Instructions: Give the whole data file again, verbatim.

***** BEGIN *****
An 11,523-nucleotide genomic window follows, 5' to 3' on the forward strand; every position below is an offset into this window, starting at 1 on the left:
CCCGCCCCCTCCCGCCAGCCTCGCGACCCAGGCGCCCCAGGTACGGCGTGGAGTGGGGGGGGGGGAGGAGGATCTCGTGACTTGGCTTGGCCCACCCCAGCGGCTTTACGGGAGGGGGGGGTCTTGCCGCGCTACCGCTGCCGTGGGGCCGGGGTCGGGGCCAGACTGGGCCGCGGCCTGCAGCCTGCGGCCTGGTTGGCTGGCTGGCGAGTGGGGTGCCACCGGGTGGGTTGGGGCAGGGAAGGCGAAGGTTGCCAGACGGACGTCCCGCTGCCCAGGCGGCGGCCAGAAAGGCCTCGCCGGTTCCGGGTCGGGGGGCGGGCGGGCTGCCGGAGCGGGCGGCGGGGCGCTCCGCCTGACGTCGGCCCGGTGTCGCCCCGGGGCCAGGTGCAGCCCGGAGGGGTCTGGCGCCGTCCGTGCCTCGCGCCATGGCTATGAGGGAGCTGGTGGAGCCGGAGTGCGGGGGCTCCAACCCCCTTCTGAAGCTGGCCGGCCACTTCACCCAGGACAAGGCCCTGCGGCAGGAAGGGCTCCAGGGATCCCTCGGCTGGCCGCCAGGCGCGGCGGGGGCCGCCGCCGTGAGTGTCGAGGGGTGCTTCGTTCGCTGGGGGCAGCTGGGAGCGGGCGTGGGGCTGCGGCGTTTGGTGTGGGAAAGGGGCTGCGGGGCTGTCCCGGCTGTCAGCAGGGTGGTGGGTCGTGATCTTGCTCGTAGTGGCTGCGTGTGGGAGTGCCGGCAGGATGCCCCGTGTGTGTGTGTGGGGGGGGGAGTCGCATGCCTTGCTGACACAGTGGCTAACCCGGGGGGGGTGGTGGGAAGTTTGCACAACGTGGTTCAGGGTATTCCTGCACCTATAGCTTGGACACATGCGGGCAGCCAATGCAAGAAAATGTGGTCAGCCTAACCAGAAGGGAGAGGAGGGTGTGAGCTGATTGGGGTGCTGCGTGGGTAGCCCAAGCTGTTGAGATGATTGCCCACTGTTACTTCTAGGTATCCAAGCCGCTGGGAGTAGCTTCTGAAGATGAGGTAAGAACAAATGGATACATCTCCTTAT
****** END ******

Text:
An 11,523-nucleotide genomic window follows, 5' to 3' on the forward strand; every position below is an offset into this window, starting at 1 on the left:
CCCGCCCCCTCCCGCCAGCCTCGCGACCCAGGCGCCCCAGGTACGGCGTGGAGTGGGGGGGGGGGAGGAGGATCTCGTGACTTGGCTTGGCCCACCCCAGCGGCTTTACGGGAGGGGGGGGTCTTGCCGCGCTACCGCTGCCGTGGGGCCGGGGTCGGGGCCAGACTGGGCCGCGGCCTGCAGCCTGCGGCCTGGTTGGCTGGCTGGCGAGTGGGGTGCCACCGGGTGGGTTGGGGCAGGGAAGGCGAAGGTTGCCAGACGGACGTCCCGCTGCCCAGGCGGCGGCCAGAAAGGCCTCGCCGGTTCCGGGTCGGGGGGCGGGCGGGCTGCCGGAGCGGGCGGCGGGGCGCTCCGCCTGACGTCGGCCCGGTGTCGCCCCGGGGCCAGGTGCAGCCCGGAGGGGTCTGGCGCCGTCCGTGCCTCGCGCCATGGCTATGAGGGAGCTGGTGGAGCCGGAGTGCGGGGGCTCCAACCCCCTTCTGAAGCTGGCCGGCCACTTCACCCAGGACAAGGCCCTGCGGCAGGAAGGGCTCCAGGGATCCCTCGGCTGGCCGCCAGGCGCGGCGGGGGCCGCCGCCGTGAGTGTCGAGGGGTGCTTCGTTCGCTGGGGGCAGCTGGGAGCGGGCGTGGGGCTGCGGCGTTTGGTGTGGGAAAGGGGCTGCGGGGCTGTCCCGGCTGTCAGCAGGGTGGTGGGTCGTGATCTTGCTCGTAGTGGCTGCGTGTGGGAGTGCCGGCAGGATGCCCCGTGTGTGTGTGTGGGGGGGGGAGTCGCATGCCTTGCTGACACAGTGGCTAACCCGGGGGGGGTGGTGGGAAGTTTGCACAACGTGGTTCAGGGTATTCCTGCACCTATAGCTTGGACACATGCGGGCAGCCAATGCAAGAAAATGTGGTCAGCCTAACCAGAAGGGAGAGGAGGGTGTGAGCTGATTGGGGTGCTGCGTGGGTAGCCCAAGCTGTTGAGATGATTGCCCACTGTTACTTCTAGGTATCCAAGCCGCTGGGAGTAGCTTCTGAAGATGAGGTAAGAACAAATGGATACATCTCCTTAT